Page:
Rely on the most comprehensive, up-to-date legal content designed and curated by lawyers for lawyers
Work faster and smarter to improve your drafting productivity without increasing risk
Accelerate the creation and use of high quality and trusted legal documents and forms
Streamline how you manage your legal business with proven tools and processes
Manage risk and compliance in your organisation to reduce your risk profile
Stay up to date and informed with insights from our trusted experts, news and information sources
Access the best content in the industry, effortlessly — confident that your news is trustworthy and up to date.
With over 30 practice areas, we have all bases covered. Find out how we can help
Our trusted tax intelligence solutions, highly-regarded exam training and education materials help guide and tutor Tax professionals
Regulatory, business information and analytics solutions that help professionals make better decisions
A leading provider of software platforms for professional services firms
In-depth analysis, commentary and practical information to help you protect your business
LexisNexis Blogs shed light on topics affecting the legal profession and the issues you're facing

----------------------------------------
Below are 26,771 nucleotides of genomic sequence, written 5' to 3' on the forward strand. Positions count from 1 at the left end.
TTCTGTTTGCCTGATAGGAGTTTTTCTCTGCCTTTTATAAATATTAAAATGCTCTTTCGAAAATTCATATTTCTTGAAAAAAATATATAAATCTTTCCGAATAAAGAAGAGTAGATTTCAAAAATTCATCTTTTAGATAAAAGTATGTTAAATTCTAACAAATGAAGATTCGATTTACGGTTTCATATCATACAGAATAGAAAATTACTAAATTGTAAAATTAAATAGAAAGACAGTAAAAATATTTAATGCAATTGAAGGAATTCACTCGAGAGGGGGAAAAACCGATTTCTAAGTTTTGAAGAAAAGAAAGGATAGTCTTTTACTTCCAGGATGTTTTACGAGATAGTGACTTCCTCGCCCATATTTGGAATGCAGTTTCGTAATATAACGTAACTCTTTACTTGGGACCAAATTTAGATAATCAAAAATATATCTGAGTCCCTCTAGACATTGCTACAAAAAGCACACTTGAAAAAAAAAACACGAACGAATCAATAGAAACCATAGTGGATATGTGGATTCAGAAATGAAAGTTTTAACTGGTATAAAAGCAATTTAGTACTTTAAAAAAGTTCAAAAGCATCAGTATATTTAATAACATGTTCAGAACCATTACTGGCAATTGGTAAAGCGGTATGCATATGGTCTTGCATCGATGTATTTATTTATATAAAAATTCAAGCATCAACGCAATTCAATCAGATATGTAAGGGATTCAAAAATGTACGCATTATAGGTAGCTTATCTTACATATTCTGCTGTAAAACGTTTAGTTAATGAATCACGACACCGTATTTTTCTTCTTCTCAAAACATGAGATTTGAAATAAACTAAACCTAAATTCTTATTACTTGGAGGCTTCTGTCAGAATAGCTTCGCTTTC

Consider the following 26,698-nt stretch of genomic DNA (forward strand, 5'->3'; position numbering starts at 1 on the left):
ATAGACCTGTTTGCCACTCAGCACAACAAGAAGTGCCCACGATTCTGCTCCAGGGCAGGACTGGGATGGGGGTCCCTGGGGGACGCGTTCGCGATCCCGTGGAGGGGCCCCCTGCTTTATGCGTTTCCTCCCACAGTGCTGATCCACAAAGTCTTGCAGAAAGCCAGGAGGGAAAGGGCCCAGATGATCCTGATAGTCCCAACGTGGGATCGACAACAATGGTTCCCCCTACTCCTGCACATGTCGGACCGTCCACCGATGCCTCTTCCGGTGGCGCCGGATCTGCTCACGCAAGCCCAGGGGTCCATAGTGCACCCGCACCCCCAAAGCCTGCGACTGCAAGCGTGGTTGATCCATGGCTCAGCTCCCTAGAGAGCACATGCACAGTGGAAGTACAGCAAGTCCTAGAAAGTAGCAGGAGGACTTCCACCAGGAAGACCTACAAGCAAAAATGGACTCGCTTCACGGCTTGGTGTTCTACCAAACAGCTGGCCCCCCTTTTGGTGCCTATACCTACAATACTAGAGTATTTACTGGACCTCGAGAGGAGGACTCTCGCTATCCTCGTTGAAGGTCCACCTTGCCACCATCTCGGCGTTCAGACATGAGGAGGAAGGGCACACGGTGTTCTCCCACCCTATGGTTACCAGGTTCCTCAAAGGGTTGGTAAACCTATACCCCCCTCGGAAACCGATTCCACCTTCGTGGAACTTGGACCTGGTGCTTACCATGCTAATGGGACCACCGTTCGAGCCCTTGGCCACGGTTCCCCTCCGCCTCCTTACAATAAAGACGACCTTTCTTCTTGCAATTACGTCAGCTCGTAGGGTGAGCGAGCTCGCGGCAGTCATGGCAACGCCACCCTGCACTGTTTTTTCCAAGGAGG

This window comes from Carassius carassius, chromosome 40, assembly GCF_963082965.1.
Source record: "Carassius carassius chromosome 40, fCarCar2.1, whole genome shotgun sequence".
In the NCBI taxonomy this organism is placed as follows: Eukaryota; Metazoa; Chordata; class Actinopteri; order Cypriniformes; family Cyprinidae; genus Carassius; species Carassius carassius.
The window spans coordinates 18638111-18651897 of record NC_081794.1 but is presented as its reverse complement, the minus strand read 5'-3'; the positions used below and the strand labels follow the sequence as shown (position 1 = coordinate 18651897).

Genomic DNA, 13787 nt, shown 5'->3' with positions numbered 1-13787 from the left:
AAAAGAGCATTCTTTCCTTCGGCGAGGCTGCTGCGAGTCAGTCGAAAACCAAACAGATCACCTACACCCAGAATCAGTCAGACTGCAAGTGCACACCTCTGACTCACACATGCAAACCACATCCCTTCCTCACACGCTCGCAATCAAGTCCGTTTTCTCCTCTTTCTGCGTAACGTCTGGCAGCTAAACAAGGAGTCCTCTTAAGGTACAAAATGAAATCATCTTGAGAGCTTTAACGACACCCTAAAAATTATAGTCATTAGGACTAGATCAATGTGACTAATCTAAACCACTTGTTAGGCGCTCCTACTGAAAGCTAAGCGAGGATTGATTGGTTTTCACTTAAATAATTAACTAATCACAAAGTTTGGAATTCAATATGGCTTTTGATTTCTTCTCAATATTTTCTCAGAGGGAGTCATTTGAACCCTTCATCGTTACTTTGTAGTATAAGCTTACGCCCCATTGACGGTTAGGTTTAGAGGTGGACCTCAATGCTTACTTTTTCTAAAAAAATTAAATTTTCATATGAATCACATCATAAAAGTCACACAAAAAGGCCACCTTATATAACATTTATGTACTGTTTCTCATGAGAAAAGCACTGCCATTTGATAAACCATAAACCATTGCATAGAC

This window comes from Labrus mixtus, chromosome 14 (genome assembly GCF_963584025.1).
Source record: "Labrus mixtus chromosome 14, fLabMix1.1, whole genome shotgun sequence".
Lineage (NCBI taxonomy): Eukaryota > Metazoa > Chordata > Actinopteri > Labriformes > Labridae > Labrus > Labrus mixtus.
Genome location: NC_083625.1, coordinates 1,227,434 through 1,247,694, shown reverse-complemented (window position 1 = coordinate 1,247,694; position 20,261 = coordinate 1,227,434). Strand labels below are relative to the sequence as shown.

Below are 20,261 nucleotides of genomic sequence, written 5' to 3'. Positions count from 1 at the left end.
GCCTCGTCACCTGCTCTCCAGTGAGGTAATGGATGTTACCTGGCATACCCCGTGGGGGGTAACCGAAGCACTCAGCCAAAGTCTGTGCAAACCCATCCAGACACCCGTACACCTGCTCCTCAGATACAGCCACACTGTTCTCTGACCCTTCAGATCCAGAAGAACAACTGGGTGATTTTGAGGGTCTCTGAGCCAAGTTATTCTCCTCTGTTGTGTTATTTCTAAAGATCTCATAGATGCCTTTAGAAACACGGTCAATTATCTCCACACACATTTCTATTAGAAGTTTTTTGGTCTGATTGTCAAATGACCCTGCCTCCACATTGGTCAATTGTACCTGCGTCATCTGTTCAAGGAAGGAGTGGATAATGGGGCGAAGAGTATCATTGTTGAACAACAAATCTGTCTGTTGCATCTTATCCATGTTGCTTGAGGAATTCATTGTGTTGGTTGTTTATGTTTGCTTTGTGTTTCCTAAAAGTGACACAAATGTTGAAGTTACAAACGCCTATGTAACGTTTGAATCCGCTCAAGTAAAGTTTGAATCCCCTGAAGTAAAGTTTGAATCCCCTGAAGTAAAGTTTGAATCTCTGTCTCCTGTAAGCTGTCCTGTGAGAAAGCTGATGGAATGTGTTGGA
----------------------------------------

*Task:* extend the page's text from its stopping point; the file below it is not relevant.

Legal professionals trust us to help navigate change. Find out how we help ensure they exceed expectations
Lex Chat is a LexisNexis current affairs podcast sharing insights on topics for the legal profession
Discuss the latest legal developments, ask questions, and share best practice with other LexisPSL subscribers
When people cease to complain, they cease to think: Napoleon
I fear for the English then.
As a general rule of thumb, we love to gripe, grumble and whinge but we rarely complain in a formal sense.
As social anthropologist Kate Fox observes in Watching the English: The Hidden Rules of English Behaviour:
English customers may moan indignantly to their companions, push the offending food to the side of their plate and pull disgusted faces at each other, but when the waiter asks if everything is all right they smile politely, avoiding eye contact, and mutter, ‘Yes, fine, thanks'
Typically, for businesses, the evils of the 'silent complaint' usually manifest themselves as lost future trade or a damaging rant on social media. And suing a customer for defamation is usually not a realistic option.
So how can traders fight against the tyranny of the invisible moan?
Counter-intuitively, there is plenty of research to show that encouraging complaints is actually good for business (see, for example, this recent article from Forbes in the States).
So, here are some tips and pointers to draw out complaints and, importantly, stay on the right side of the law:
Access this article and thousands of others like it free by subscribing to our blog.
Read full article
Already a subscriber? Login
0330 161 1234